Vane

Angle

Flowrate

M3/s

Fan

Pressure

Pa

In duct PWLdB re10’12W

Tot

63

125

250

500

1k

2k

4k

8k

Full

Open

2.4

410

91

84

79

83

86

83

80

75

67

O

CO

2.37

405

92

85

80

84

87

84

80

75

67

70°

2.3

382

94

88

82

86

88

85

80

75

67

60°

2.17

356

96

91

85

87

89

86

81

76

67_

I

O

2.05

320

97

94

87

89

90

87

81

76

67

40°

1.89

277

99

96

89

90

90

87

81

75

67

30°

1.67

221

100

98

91

90

90

86

80

75

67

To

O

1.39

154

98

96

90

89

88

84

79

74

67

10°

0.76

56

100

98

92

89

87

85

80

76

69

Closed

0

6

101

98

96

92

91

88

84

81

74

Table 14.6 Typical noise levels of mixed flow fan with inlet vane control

Vane

Angle

Flow

Rate

M3/s

Fan

Pres­

Sure

Pa

In duct PWL dB re 10 12 W

Tot

63

125

250

500

1k

2k

4k

8k

Fan

Only

24.1

; Free inlet and delivery

105

93

90

96

94

94

92

98

95

Full

Open

23.5

122

98

100

122

110

108

101

97

96

79°

22.8

122

98

100

122

115

111

103

96

94

67°

21.8

123

97

101

119

117

111

101

96

92

56°

20.6

122

98

102

118

116

109

100

95

90

I to

19.2

120

100

103

118

112

106

100

94

87

34°

17.4

118

101

104

118

109

106

100

93

86

23"

14.9

117

102

104

116

107

105

99

93

85

11°

13.1

117

102

102

116

107

105

98

91

84

Closed

I

0

116

101

101

.

115

106

104

97

90

83

—— 1

Table 14.7 Typical noise levels of axial flow fan with inlet vane control

I

Vane

Angle

Flow

Rate

M3/s

Fan

Pres­

Sure

Pa

In duct PWL dB re 10 12 W

Tot

63

125

250

500

1k

2k

4k

8k

Fan

Only

4.85

790

107

104

100

96

92

93

87

82

74

Full

Open

4.73

751

107

105

101

97

93

94

88

83

75

IT

4.37

641

106

103

100

97

93

94

88

83

75

O>

O

4.12

570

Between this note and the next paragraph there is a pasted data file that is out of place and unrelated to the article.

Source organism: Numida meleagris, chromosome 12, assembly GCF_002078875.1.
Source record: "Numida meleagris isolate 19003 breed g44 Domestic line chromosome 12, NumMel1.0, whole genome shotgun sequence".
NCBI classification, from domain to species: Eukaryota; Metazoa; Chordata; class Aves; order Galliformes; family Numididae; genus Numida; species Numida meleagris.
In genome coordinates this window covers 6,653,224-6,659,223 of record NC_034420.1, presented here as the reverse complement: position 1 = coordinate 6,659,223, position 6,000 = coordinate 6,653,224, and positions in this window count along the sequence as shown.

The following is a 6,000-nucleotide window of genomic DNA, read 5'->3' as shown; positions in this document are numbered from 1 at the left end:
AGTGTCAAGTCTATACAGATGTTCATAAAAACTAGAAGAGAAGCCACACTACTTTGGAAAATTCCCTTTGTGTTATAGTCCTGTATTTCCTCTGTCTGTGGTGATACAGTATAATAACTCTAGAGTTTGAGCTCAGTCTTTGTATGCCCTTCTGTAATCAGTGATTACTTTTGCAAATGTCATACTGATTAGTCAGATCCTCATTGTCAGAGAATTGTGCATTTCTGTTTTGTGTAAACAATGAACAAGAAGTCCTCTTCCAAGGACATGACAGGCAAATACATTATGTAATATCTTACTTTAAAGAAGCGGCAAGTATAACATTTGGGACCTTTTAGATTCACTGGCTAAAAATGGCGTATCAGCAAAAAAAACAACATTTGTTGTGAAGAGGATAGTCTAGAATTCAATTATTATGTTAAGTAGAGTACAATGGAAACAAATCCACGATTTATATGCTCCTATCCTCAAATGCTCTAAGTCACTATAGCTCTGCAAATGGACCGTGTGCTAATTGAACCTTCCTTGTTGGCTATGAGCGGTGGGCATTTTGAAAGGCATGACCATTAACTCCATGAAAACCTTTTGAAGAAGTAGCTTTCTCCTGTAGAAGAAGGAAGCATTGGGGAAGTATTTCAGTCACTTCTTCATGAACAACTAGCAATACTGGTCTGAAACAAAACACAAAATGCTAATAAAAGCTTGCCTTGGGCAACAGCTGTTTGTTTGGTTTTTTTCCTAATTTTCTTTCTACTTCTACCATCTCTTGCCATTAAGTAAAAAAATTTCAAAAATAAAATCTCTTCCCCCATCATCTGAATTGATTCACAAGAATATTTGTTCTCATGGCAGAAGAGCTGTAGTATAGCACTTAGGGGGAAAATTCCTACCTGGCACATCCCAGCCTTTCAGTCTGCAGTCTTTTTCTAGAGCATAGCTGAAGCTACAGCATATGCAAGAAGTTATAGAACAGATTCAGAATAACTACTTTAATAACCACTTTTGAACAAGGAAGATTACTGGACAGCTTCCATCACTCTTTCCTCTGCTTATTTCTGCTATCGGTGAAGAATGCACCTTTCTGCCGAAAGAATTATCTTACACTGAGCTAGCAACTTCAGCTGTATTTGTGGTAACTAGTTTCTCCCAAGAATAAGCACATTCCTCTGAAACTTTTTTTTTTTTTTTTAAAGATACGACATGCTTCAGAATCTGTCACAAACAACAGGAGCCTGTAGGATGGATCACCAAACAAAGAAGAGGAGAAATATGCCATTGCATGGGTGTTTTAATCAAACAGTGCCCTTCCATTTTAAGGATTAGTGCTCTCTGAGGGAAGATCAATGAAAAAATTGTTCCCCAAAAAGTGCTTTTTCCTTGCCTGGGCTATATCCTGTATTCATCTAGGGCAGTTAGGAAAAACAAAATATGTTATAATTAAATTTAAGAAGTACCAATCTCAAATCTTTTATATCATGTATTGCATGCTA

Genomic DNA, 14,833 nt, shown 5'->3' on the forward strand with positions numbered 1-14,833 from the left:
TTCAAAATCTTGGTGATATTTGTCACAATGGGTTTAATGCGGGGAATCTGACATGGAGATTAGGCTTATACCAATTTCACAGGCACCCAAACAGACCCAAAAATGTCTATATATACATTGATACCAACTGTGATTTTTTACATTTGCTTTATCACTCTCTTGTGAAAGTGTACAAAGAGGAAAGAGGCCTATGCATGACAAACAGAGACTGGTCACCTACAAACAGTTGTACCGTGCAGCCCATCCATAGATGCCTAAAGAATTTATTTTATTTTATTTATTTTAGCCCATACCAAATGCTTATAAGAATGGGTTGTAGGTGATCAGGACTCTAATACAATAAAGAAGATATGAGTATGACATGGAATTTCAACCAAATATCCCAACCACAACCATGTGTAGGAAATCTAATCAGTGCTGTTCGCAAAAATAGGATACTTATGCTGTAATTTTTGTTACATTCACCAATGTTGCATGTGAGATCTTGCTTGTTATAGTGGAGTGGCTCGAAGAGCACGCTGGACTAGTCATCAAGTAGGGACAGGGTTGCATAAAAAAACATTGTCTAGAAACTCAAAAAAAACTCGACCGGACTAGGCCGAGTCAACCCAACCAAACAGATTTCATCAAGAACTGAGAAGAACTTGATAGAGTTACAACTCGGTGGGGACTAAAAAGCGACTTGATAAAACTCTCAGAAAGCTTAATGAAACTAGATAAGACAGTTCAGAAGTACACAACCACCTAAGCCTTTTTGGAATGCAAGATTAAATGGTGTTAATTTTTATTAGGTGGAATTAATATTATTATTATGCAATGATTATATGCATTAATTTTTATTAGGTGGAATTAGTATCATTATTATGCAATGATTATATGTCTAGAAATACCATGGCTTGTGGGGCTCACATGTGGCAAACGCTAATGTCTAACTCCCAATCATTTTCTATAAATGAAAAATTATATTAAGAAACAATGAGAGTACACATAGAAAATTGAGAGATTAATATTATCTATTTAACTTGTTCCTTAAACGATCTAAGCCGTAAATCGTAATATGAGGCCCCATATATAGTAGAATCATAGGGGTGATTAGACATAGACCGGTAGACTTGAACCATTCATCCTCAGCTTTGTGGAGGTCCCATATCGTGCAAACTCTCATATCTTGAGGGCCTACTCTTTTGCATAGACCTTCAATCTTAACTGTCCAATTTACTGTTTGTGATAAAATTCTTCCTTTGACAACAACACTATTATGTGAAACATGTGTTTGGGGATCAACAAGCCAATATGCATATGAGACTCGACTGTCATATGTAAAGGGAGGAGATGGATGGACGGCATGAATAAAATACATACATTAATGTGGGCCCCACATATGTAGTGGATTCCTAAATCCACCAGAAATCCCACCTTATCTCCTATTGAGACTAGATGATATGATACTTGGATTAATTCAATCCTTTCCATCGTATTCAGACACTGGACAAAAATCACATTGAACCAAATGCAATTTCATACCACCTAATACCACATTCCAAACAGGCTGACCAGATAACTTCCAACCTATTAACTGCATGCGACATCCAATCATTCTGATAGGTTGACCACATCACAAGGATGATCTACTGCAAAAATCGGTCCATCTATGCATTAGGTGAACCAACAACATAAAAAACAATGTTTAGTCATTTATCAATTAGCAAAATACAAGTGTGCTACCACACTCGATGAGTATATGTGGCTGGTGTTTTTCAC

106

102

100

97

93

94

88

83

75

54°

3.90

520

106

102

100

97

94

95

89

84

76

24°

2.30

178

107

103

101

98

95

96

90

86

78

Closed

0.34

4

108

104

102

99

96

97

91

88

80

Table 14.8 Typical noise levels of centrifugal fan with inlet vane control 234 FANS & VENTILATION

BE

B

Flow

Fan

In duct PWL dB re 10’12 W

Rate

M3/s

Pres­sure Pa

Tot

63

125

250

500

1k

2k

4k

8k

Fan

Only

4.85

790

107

104

100

96

92

93

87

82

74

Full

Open

4.85

790

107

104

100

96

92

93

87

82

74

80%

4.51

683

105

103

99

95

92

93

87

82

74

60%

4.2

592

103

100

96

92

90

91

85

80

72

40%

3.90

520

100

95

95

92

88

89

83

78

70

20%

2.30

178

100

91

97

92

86

88

82

77

69

Closed

0

0

99

91

97

91

87

88

82

77

69

Table 14.9 Typical noise levels of centrifugal fan with disc throttle control

D) Disc throttle control: this patented control for centrifugal fans (UK number 2,119,440B) varies the flow by narrow­ing the effective blade width and a monotonic reduction in noise with decreasing flowrate is achieved (see Table

14.9) . The reductions are especially noteworthy at low fre­quencies where other controls are ineffective.

E) Variable pitch in motion axial fans: noise reduces with decreasing flow throughout the whole range of perfor­mance and no discontinuities or distortions are apparent (Figure 14.26). This graph also shows the differences in

FAN CODE: 100 JG 40A-4-9 REV./MIN: 1470 Hz:50

CORRECTION TO D TYPE OUTLET TOTAL SOUND POWER LEVEL dB

F

TOTAL

63

125

250

500

1k

2k

4k

8k

^0

-6

-10

-17

-9

-18

-18

-20

-22

-25

Bo

-4

-8

-16

-9

-17

-19

-17

-24

-31

^0

-10

-17

-23

-16

-19

-18

-16

-27

-33

Do

0

-7

-12

-2

-15

-20

-20

-30

-35

Al

-8

-12

-19

-10

-20

-20

-18

-23

-29

B,

-10

-28

-20

-15

-22

-20

-15

-21

-24

°l

-11

-21

-26

-15

-26

-20

-17

-26

-30

-5

-10

-19

-7

-12

-13

-19

-27

-33

FtVmin. 9

, ,

,

20000

. ‘ j

,

40000

,

Mm

0 50000

P, = 1.2kg/m3 Pm = 1 -202kg/m3 TYPE 8.D

Spectra for both inlet and outlet noise according to ducting configuration.

Posted in Fans Ventilation A Practical Guide